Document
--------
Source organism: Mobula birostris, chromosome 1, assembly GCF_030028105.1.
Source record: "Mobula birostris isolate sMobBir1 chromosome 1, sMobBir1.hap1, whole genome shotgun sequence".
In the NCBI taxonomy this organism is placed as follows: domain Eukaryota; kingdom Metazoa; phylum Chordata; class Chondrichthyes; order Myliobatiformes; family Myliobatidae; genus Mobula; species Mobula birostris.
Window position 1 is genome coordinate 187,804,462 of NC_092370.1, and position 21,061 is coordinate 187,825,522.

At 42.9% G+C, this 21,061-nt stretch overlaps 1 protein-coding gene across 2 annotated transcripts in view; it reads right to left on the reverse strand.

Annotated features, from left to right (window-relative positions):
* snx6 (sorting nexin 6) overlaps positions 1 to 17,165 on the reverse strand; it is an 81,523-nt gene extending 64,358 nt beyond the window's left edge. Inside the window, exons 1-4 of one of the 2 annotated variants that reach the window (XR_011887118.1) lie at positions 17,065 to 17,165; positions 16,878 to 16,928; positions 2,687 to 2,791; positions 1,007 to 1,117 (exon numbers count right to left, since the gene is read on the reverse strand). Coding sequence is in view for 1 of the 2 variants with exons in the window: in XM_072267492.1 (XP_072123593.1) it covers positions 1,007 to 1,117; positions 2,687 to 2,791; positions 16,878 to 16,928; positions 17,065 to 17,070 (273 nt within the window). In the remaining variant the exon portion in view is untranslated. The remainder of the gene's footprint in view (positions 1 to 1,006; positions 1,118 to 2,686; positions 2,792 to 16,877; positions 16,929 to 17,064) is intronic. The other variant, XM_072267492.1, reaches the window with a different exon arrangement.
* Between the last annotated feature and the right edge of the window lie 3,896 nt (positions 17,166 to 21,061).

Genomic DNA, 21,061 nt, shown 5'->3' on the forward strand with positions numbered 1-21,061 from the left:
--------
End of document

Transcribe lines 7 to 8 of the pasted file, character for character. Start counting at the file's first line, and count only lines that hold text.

* snx6 (sorting nexin 6) overlaps positions 1 to 17,165 on the reverse strand; it is an 81,523-nt gene extending 64,358 nt beyond the window's left edge. Inside the window, exons 1-4 of one of the 2 annotated variants that reach the window (XR_011887118.1) lie at positions 17,065 to 17,165; positions 16,878 to 16,928; positions 2,687 to 2,791; positions 1,007 to 1,117 (exon numbers count right to left, since the gene is read on the reverse strand). Coding sequence is in view for 1 of the 2 variants with exons in the window: in XM_072267492.1 (XP_072123593.1) it covers positions 1,007 to 1,117; positions 2,687 to 2,791; positions 16,878 to 16,928; positions 17,065 to 17,070 (273 nt within the window). In the remaining variant the exon portion in view is untranslated. The remainder of the gene's footprint in view (positions 1 to 1,006; positions 1,118 to 2,686; positions 2,792 to 16,877; positions 16,929 to 17,064) is intronic. The other variant, XM_072267492.1, reaches the window with a different exon arrangement.
* Between the last annotated feature and the right edge of the window lie 3,896 nt (positions 17,166 to 21,061).